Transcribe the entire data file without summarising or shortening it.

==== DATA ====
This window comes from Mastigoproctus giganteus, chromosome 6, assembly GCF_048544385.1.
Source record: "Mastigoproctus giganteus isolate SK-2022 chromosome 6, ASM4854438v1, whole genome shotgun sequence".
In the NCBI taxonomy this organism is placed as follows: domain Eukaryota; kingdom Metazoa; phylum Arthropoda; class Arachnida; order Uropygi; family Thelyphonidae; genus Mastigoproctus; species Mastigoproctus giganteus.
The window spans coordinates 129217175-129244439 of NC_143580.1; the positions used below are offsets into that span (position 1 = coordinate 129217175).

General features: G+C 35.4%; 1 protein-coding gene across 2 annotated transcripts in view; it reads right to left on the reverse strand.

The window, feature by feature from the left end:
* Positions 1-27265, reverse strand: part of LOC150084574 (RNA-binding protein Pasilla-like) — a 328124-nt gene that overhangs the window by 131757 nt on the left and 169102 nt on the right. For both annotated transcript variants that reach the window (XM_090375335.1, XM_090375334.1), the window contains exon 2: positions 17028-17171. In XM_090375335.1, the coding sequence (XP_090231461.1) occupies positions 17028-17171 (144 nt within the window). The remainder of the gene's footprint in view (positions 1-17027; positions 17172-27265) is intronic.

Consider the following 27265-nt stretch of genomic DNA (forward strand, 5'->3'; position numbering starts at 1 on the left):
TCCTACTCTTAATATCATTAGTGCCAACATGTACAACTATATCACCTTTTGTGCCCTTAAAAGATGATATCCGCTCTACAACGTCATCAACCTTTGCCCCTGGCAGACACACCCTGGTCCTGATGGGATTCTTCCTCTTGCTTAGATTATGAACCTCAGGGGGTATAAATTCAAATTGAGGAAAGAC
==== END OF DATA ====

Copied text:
This window comes from Mastigoproctus giganteus, chromosome 6, assembly GCF_048544385.1.
Source record: "Mastigoproctus giganteus isolate SK-2022 chromosome 6, ASM4854438v1, whole genome shotgun sequence".
In the NCBI taxonomy this organism is placed as follows: domain Eukaryota; kingdom Metazoa; phylum Arthropoda; class Arachnida; order Uropygi; family Thelyphonidae; genus Mastigoproctus; species Mastigoproctus giganteus.
The window spans coordinates 129217175-129244439 of NC_143580.1; the positions used below are offsets into that span (position 1 = coordinate 129217175).

General features: G+C 35.4%; 1 protein-coding gene across 2 annotated transcripts in view; it reads right to left on the reverse strand.

The window, feature by feature from the left end:
* Positions 1-27265, reverse strand: part of LOC150084574 (RNA-binding protein Pasilla-like) — a 328124-nt gene that overhangs the window by 131757 nt on the left and 169102 nt on the right. For both annotated transcript variants that reach the window (XM_090375335.1, XM_090375334.1), the window contains exon 2: positions 17028-17171. In XM_090375335.1, the coding sequence (XP_090231461.1) occupies positions 17028-17171 (144 nt within the window). The remainder of the gene's footprint in view (positions 1-17027; positions 17172-27265) is intronic.

Consider the following 27265-nt stretch of genomic DNA (forward strand, 5'->3'; position numbering starts at 1 on the left):
TCCTACTCTTAATATCATTAGTGCCAACATGTACAACTATATCACCTTTTGTGCCCTTAAAAGATGATATCCGCTCTACAACGTCATCAACCTTTGCCCCTGGCAGACACACCCTGGTCCTGATGGGATTCTTCCTCTTGCTTAGATTATGAACCTCAGGGGGTATAAATTCAAATTGAGGAAAGAC